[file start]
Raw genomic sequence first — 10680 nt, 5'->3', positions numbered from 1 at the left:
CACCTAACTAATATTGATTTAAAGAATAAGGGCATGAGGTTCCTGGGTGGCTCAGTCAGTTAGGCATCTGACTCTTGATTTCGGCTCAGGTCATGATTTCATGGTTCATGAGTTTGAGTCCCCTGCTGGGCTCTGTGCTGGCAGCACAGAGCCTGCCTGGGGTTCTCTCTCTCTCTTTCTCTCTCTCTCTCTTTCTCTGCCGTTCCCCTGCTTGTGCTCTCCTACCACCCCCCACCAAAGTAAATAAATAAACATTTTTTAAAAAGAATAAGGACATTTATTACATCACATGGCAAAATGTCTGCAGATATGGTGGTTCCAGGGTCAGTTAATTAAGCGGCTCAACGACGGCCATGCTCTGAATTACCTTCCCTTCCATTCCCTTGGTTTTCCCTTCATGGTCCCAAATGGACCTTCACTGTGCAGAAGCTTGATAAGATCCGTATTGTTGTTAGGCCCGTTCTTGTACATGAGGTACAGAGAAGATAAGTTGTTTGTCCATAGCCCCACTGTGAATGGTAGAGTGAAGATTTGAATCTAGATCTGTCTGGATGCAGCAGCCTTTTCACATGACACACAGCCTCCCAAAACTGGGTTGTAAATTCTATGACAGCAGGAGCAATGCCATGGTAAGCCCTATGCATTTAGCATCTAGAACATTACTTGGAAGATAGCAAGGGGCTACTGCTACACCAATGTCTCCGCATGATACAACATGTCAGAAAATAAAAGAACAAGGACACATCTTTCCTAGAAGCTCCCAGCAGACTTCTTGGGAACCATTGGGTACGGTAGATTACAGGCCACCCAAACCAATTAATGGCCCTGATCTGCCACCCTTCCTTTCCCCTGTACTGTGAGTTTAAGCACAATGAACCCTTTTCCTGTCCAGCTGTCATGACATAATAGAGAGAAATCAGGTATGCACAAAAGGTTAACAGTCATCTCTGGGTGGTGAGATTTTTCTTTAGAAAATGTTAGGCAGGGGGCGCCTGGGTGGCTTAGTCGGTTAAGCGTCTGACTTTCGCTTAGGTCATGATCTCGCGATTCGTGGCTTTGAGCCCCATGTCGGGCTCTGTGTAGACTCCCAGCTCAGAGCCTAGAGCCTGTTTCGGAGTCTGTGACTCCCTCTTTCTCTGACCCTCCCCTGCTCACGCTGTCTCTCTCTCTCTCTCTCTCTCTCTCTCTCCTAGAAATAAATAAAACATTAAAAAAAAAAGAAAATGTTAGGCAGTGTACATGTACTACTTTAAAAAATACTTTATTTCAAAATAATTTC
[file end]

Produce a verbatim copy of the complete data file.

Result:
Raw genomic sequence first — 10680 nt, 5'->3', positions numbered from 1 at the left:
CACCTAACTAATATTGATTTAAAGAATAAGGGCATGAGGTTCCTGGGTGGCTCAGTCAGTTAGGCATCTGACTCTTGATTTCGGCTCAGGTCATGATTTCATGGTTCATGAGTTTGAGTCCCCTGCTGGGCTCTGTGCTGGCAGCACAGAGCCTGCCTGGGGTTCTCTCTCTCTCTTTCTCTCTCTCTCTCTTTCTCTGCCGTTCCCCTGCTTGTGCTCTCCTACCACCCCCCACCAAAGTAAATAAATAAACATTTTTTAAAAAGAATAAGGACATTTATTACATCACATGGCAAAATGTCTGCAGATATGGTGGTTCCAGGGTCAGTTAATTAAGCGGCTCAACGACGGCCATGCTCTGAATTACCTTCCCTTCCATTCCCTTGGTTTTCCCTTCATGGTCCCAAATGGACCTTCACTGTGCAGAAGCTTGATAAGATCCGTATTGTTGTTAGGCCCGTTCTTGTACATGAGGTACAGAGAAGATAAGTTGTTTGTCCATAGCCCCACTGTGAATGGTAGAGTGAAGATTTGAATCTAGATCTGTCTGGATGCAGCAGCCTTTTCACATGACACACAGCCTCCCAAAACTGGGTTGTAAATTCTATGACAGCAGGAGCAATGCCATGGTAAGCCCTATGCATTTAGCATCTAGAACATTACTTGGAAGATAGCAAGGGGCTACTGCTACACCAATGTCTCCGCATGATACAACATGTCAGAAAATAAAAGAACAAGGACACATCTTTCCTAGAAGCTCCCAGCAGACTTCTTGGGAACCATTGGGTACGGTAGATTACAGGCCACCCAAACCAATTAATGGCCCTGATCTGCCACCCTTCCTTTCCCCTGTACTGTGAGTTTAAGCACAATGAACCCTTTTCCTGTCCAGCTGTCATGACATAATAGAGAGAAATCAGGTATGCACAAAAGGTTAACAGTCATCTCTGGGTGGTGAGATTTTTCTTTAGAAAATGTTAGGCAGGGGGCGCCTGGGTGGCTTAGTCGGTTAAGCGTCTGACTTTCGCTTAGGTCATGATCTCGCGATTCGTGGCTTTGAGCCCCATGTCGGGCTCTGTGTAGACTCCCAGCTCAGAGCCTAGAGCCTGTTTCGGAGTCTGTGACTCCCTCTTTCTCTGACCCTCCCCTGCTCACGCTGTCTCTCTCTCTCTCTCTCTCTCTCTCTCTCCTAGAAATAAATAAAACATTAAAAAAAAAAGAAAATGTTAGGCAGTGTACATGTACTACTTTAAAAAATACTTTATTTCAAAATAATTTC